on Sontag and Kael: Opposites Attract Me by Craig Seligman

Myles Weber’s literary criticism appears frequently in The Georgia Review and many other journals, including New England Review, Kenyon Review, Sewanee Review, Salmagundi, and Michigan Quarterly Review. Associate professor of English at Winona State University in Minnesota, Weber is the author of Consuming Silences: How We Read Authors Who Don’t Publish (University of Georgia Press, 2005) and Middlebrow Annoyances: American Drama in the 21st Century (Gival Press, 2003).

on Is He Dead?—A Comedy in Three Acts by Mark Twain, edited by Shelley Fisher Fishkin

on What’s Nature Worth? by Terre Satterfield and Scott Slovic

Doug Carlson joined the Review staff in January 2007 and works primarily in manuscript evaluation and nonfiction editing. Carlson’s essays on natural and cultural history have appeared frequently in magazines and journals as well as in several anthologies, including A Place Apart (W. W. Norton) and The Sacred Place (University of Utah Press). His work has been collected in two books: At the Edge (White Pine Press) and When We Say We’re Home (University of Utah Press). His most recent book, Roger Tory Peterson: A Biography, was published by the University of Texas Press in 2007. Before coming to the Review, Carlson was visiting writer-in-residence at Concordia College in Moorhead, Minnesota. He is a former chair of the UGA Press Faculty Editorial Board and has served in editorial or advisory capacities for Ascent magazine, White Pine Press, and New Rivers Press.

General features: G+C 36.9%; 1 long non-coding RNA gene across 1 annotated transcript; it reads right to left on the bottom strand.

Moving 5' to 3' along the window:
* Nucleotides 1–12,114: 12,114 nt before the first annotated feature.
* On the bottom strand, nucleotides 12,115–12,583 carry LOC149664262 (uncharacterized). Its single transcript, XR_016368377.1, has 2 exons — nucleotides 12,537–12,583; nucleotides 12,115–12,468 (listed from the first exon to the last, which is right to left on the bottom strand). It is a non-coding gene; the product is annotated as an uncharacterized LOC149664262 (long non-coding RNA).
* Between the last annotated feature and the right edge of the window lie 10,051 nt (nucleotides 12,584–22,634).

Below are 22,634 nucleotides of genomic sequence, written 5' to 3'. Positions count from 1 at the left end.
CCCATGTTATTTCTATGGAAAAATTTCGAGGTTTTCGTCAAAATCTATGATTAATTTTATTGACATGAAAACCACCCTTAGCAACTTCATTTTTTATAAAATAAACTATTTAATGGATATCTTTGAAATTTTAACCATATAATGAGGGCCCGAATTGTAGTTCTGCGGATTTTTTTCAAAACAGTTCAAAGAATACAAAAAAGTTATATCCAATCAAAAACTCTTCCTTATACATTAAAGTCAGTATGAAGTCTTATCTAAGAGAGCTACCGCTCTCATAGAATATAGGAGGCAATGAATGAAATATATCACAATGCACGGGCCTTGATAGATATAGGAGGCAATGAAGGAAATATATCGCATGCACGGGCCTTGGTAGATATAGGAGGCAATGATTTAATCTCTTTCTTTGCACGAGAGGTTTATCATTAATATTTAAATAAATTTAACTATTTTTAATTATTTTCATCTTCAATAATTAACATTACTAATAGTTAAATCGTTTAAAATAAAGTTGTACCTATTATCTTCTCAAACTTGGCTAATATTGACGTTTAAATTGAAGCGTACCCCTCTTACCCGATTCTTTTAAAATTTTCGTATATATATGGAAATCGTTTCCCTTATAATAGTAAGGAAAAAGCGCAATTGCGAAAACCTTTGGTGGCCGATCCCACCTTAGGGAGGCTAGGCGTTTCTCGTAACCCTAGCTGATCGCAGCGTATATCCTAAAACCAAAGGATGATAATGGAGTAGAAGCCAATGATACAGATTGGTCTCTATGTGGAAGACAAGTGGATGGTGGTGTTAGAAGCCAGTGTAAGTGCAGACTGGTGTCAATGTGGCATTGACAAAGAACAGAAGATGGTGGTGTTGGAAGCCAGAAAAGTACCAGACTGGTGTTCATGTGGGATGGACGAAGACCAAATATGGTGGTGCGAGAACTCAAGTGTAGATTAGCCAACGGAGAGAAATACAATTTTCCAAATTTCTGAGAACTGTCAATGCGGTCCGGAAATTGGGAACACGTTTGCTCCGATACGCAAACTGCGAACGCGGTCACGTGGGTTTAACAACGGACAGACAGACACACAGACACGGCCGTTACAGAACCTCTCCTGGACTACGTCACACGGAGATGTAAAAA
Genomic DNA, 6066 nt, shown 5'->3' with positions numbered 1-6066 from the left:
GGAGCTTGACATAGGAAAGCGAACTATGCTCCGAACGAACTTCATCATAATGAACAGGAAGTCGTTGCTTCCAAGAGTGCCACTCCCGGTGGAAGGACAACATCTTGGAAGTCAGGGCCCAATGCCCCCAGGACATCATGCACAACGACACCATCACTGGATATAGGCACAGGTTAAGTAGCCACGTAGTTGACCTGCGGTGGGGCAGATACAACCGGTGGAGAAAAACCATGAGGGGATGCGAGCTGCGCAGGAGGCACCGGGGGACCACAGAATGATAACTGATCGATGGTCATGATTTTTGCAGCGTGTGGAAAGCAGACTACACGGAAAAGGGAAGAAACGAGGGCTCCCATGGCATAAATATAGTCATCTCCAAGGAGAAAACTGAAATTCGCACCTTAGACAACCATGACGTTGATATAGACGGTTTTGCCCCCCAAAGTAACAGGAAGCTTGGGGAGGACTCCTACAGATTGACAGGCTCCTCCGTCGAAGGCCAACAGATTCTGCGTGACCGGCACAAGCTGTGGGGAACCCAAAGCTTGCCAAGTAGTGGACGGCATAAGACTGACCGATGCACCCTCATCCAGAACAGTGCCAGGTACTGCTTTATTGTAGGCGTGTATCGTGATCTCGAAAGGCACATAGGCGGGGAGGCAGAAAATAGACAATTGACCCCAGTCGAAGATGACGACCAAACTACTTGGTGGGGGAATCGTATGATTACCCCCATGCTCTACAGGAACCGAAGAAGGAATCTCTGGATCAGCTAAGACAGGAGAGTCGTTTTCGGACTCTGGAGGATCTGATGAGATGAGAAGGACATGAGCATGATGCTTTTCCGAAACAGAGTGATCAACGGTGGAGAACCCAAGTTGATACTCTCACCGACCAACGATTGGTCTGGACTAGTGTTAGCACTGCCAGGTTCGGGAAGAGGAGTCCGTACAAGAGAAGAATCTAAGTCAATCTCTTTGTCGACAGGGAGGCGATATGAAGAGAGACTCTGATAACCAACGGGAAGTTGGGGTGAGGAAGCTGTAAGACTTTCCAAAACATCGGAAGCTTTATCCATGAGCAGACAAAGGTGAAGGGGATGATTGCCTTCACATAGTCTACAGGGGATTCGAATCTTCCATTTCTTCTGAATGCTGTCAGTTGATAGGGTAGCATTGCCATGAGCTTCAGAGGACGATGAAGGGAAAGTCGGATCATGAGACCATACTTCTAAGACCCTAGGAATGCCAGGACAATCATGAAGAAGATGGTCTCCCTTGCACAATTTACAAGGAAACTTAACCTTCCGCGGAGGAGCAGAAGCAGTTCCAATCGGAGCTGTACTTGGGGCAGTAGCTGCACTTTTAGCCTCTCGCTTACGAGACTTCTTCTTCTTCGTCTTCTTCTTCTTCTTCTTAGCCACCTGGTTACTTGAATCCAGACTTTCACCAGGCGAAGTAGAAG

Old New Critics (on Speaking of Beauty by Denis Donoghue; Melodies Unheard: Essays on the Mysteries of Poetry by Anthony Hecht; & To Sound Like Yourself: Essays on Poetry by W. D. Snodgrass)

Among the Erratics (on Delights and Shadows by Ted Kooser; The Morning of the Red Admirals by Robert Dana; From the Meadow: Selected and New Poems by Peter Everwine; Tristimania by Mary Ruefle; The Orchard by Brigit Pegeen Kelly; Desire Lines: New and Selected Poems by Lola Haskins; Invisible Bride by Tony Tost; & Goldbeater’s Skin by G. C. Waldrep)

Jeff Gundy’s eighth book of poems, Without a Plea, was published in early 2019 by Bottom Dog Press. Recent poems and essays are in Cincinnati Review, River Teeth, Forklift, Ohio, Terrain, and Christian Century. He is at work on a series of lyric essays about the Illinois prairie with the working title “Wind Farm.”

 

Rilke and the Requiem

Death in the Face

The Levanto

Tears: An Assay; “And”: An Assay; & Ah!: An Assay

Jane Hirshfield’s most recent books are The Beauty (Knopf, 2015), longlisted for the National Book Award in Poetry, and Ten Windows: How Great Poems Transform the World (Knopf, 2015), winner of the Northern California Book Award. A chancellor emerita of the Academy of American Poets, Hirshfield has had work in the New Yorker, the Atlantic, the Times Literary Supplement, the New York Review of Books, and eight editions of The Best American Poetry.